"I like what I like," you tell yourself as you eat the same meals over and over. Now, there's nothing wrong with having preferences, but you could be doing yourself a serious disservice. Being an adventurous eater comes with some great benefits.
Photo by istolethetv.
Street food is one of the best ways to experience a country's culture. While these makeshift stalls might look risky, street food is often just as safe — if not safer — than restaurants. Ask any experienced adventurer. Still, there are a few basic rules you should know to avoid any problems.
Adventurous Eating Might Make You Healthier
Variety is the spice of life, and it could be the secret to keeping trim. Studies suggest that neophobics, or those who are afraid to try new foods, are more likely to be overweight because they tend to stick with blander, more kilojoule-packed foods come mealtime. Neophobics may also have deficits in nutrients such as protein, monounsaturated fats and some minerals.
Think about it — if you don't try anything new, your meal options never change, and you'll always reach for the same foods. Those foods might be healthy, but it can be a problem if they aren't. By sticking to what you know, you never encounter healthier alternatives to the types of foods you like, and you'll always be missing the same key nutrients.
Adventurous eating also makes meals a more conscious practice. You're not just taking a food you're familiar with and consuming it as fast as possible, you're slowing down to experience the new flavours, textures and sensations. It's a little stressful sometimes, but when you slow down, you're less likely to overeat.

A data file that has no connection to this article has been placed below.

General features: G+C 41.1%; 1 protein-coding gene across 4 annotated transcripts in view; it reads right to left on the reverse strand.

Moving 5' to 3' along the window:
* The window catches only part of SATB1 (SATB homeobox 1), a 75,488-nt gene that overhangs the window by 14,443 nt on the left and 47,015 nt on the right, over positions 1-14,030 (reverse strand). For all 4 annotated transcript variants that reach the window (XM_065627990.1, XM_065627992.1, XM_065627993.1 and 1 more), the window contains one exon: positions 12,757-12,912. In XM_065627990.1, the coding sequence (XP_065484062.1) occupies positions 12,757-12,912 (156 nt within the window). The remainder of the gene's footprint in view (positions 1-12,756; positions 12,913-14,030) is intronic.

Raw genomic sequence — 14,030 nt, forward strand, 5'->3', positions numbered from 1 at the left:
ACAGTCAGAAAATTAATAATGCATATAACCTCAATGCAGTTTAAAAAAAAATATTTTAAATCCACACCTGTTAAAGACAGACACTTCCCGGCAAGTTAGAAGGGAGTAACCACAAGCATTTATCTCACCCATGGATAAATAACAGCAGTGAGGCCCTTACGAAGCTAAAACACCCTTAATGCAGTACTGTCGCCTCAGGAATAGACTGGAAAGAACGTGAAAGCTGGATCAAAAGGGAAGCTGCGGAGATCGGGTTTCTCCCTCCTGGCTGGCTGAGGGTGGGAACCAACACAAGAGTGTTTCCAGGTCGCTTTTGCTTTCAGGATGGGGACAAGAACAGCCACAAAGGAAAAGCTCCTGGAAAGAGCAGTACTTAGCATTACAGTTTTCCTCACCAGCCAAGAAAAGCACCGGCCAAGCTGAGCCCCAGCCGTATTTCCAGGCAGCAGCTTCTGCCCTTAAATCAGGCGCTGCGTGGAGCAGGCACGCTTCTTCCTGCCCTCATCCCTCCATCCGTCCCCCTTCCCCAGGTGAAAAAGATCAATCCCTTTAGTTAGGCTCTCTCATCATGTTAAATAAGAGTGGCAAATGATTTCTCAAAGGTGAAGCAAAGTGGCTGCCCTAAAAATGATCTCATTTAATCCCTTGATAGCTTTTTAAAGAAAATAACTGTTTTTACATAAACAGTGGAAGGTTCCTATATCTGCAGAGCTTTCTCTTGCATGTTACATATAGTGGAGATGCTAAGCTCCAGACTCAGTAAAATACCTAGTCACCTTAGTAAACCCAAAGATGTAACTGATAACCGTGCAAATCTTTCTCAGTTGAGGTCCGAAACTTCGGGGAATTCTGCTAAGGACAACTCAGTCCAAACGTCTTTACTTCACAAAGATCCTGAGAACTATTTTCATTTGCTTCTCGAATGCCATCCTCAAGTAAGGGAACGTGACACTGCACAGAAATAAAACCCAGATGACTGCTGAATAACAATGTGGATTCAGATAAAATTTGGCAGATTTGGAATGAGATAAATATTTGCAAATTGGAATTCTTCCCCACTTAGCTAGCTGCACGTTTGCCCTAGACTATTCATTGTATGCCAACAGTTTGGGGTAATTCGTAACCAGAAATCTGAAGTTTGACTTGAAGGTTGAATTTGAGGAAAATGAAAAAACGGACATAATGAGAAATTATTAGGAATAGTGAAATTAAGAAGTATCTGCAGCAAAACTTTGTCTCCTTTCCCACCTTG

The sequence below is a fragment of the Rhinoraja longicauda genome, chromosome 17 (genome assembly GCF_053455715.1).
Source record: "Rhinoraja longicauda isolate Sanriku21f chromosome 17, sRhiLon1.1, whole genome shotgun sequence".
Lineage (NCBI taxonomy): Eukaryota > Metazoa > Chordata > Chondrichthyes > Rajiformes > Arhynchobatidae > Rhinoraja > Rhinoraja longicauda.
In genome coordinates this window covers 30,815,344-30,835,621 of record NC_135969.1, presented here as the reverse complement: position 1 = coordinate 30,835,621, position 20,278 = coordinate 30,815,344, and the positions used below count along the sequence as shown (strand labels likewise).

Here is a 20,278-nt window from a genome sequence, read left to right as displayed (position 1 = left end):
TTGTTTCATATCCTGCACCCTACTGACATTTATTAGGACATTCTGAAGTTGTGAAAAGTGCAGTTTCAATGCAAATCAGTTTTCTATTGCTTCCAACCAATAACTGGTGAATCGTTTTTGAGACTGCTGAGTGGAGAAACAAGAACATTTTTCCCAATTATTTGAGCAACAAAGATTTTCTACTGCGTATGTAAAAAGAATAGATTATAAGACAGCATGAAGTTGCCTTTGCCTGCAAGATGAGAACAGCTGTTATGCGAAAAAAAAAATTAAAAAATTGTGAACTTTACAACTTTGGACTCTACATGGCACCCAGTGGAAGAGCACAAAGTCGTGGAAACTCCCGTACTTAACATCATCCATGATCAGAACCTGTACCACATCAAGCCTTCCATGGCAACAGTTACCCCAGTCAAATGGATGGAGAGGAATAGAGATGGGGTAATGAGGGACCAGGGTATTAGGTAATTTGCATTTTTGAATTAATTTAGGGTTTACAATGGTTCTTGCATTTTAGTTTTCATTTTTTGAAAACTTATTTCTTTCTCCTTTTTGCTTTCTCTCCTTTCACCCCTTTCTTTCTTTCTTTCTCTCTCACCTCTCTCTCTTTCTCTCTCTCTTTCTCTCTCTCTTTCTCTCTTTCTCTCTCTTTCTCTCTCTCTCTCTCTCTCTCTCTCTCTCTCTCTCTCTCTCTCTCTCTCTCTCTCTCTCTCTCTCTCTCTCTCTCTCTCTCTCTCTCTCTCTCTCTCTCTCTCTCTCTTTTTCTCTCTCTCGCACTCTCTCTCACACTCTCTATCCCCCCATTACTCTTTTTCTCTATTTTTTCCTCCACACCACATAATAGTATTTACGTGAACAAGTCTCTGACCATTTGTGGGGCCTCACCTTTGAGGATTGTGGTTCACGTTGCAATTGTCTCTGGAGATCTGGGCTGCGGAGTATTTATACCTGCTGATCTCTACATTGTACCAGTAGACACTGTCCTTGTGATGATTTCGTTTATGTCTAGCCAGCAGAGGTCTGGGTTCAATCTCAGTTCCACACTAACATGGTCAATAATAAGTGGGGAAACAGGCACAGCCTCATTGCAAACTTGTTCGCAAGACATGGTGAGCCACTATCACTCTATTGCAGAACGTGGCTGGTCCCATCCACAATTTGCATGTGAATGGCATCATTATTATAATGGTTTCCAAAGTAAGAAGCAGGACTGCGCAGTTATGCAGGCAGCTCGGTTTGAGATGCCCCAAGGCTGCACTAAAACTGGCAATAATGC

You Get Your Pick of Foods During Meals
My favourite thing about being an adventurous eater is that nothing on the table is ever off limits. If I'm with a large group of people this often means I get to eat more of the good, fun stuff while everyone else fills up on bread. I may have to concede some of the bland, boring items to the picky eaters, but I want my meals to be an event, not just fuel.
Meals Aren't as Stressful When You Travel
Travel is already stressful, but when you add bizarre meals to the equation it can be a lot worse — unless you have an adventurous palate. If you can train your mind and mouth to be hungry for anything, meals are the best part about travelling. You're not staring at menus in confusion; you're playing an exciting game of "I bet this is good!"
Besides, even if you do encounter a dish that's too much for you, it makes for a great story later. You can tell your friends how you accidentally ordered scorpions, or how whatever you ordered was still moving. Better yet, you can show how brave you are when you tell them what it tasted like.
You Connect With People
Food is something everybody loves, and that makes it a great way to connect with people anywhere in the world. Whether you're downing a deep-fried Twinkie at a US state fair, or savouring a slice of raw beef heart in a secret Tokyo restaurant, you're diving right into a culture. You suddenly have something to talk about with anyone around you, and by partaking you never have to worry about being offensive. Food truly is a universal language — it just has different dialects.
How to Become a More Adventurous Eater
So how can you become a more adventurous eater? Try things! Give foods a chance, even if you're not sure you'll like it. Personally, I follow the Andrew Zimmern rule of "always try things twice". You never know if the dish you're eating is just a bad version of it, or if you might like it prepared in a different way. For example, the first time I tried octopus, I hated it. It was steamed and came out chewy and flavourless. Next time I had it in takoyaki, though, I loved it.
Part of the problem is we wire ourselves to thing some foods are disgusting. We look at foods and go "ew..." even though we've never given it a chance. The key is staying persistent and approaching new dishes mindfully. One study, from the University of Wisconsin, suggests that being deliberately attentive while you eat something new, and calmly observing and savouring the experience, can override your disgust response. So be brave, take things slow, and let your taste buds explore before you decide if something is tasty or not.